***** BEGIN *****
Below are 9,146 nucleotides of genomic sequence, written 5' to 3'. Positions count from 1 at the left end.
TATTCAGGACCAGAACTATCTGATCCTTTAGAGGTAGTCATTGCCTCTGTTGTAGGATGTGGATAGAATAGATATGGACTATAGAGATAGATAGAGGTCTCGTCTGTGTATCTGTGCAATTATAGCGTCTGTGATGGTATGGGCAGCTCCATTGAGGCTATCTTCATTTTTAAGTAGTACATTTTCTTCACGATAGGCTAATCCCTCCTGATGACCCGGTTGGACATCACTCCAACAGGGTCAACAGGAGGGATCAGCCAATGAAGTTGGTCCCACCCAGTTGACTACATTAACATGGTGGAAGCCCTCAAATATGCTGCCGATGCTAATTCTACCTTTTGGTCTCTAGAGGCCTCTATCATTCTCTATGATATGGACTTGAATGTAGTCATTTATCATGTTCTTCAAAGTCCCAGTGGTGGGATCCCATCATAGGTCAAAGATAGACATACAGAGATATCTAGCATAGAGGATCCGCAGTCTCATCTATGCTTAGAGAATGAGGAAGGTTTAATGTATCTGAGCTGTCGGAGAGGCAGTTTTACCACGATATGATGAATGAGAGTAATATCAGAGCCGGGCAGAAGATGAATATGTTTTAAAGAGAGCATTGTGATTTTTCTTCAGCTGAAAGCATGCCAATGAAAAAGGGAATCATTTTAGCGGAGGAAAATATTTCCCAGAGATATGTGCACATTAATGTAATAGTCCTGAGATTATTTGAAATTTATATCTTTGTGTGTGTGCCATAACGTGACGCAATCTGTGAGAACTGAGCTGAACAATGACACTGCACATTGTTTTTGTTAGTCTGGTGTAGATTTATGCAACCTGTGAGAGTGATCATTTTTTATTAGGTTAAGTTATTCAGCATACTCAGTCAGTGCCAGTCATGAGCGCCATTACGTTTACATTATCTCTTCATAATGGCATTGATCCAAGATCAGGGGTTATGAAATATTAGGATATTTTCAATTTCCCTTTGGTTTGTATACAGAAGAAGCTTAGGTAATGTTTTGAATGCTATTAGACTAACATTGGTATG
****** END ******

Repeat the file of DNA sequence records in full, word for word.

Below are 9,146 nucleotides of genomic sequence, written 5' to 3'. Positions count from 1 at the left end.
TATTCAGGACCAGAACTATCTGATCCTTTAGAGGTAGTCATTGCCTCTGTTGTAGGATGTGGATAGAATAGATATGGACTATAGAGATAGATAGAGGTCTCGTCTGTGTATCTGTGCAATTATAGCGTCTGTGATGGTATGGGCAGCTCCATTGAGGCTATCTTCATTTTTAAGTAGTACATTTTCTTCACGATAGGCTAATCCCTCCTGATGACCCGGTTGGACATCACTCCAACAGGGTCAACAGGAGGGATCAGCCAATGAAGTTGGTCCCACCCAGTTGACTACATTAACATGGTGGAAGCCCTCAAATATGCTGCCGATGCTAATTCTACCTTTTGGTCTCTAGAGGCCTCTATCATTCTCTATGATATGGACTTGAATGTAGTCATTTATCATGTTCTTCAAAGTCCCAGTGGTGGGATCCCATCATAGGTCAAAGATAGACATACAGAGATATCTAGCATAGAGGATCCGCAGTCTCATCTATGCTTAGAGAATGAGGAAGGTTTAATGTATCTGAGCTGTCGGAGAGGCAGTTTTACCACGATATGATGAATGAGAGTAATATCAGAGCCGGGCAGAAGATGAATATGTTTTAAAGAGAGCATTGTGATTTTTCTTCAGCTGAAAGCATGCCAATGAAAAAGGGAATCATTTTAGCGGAGGAAAATATTTCCCAGAGATATGTGCACATTAATGTAATAGTCCTGAGATTATTTGAAATTTATATCTTTGTGTGTGTGCCATAACGTGACGCAATCTGTGAGAACTGAGCTGAACAATGACACTGCACATTGTTTTTGTTAGTCTGGTGTAGATTTATGCAACCTGTGAGAGTGATCATTTTTTATTAGGTTAAGTTATTCAGCATACTCAGTCAGTGCCAGTCATGAGCGCCATTACGTTTACATTATCTCTTCATAATGGCATTGATCCAAGATCAGGGGTTATGAAATATTAGGATATTTTCAATTTCCCTTTGGTTTGTATACAGAAGAAGCTTAGGTAATGTTTTGAATGCTATTAGACTAACATTGGTATG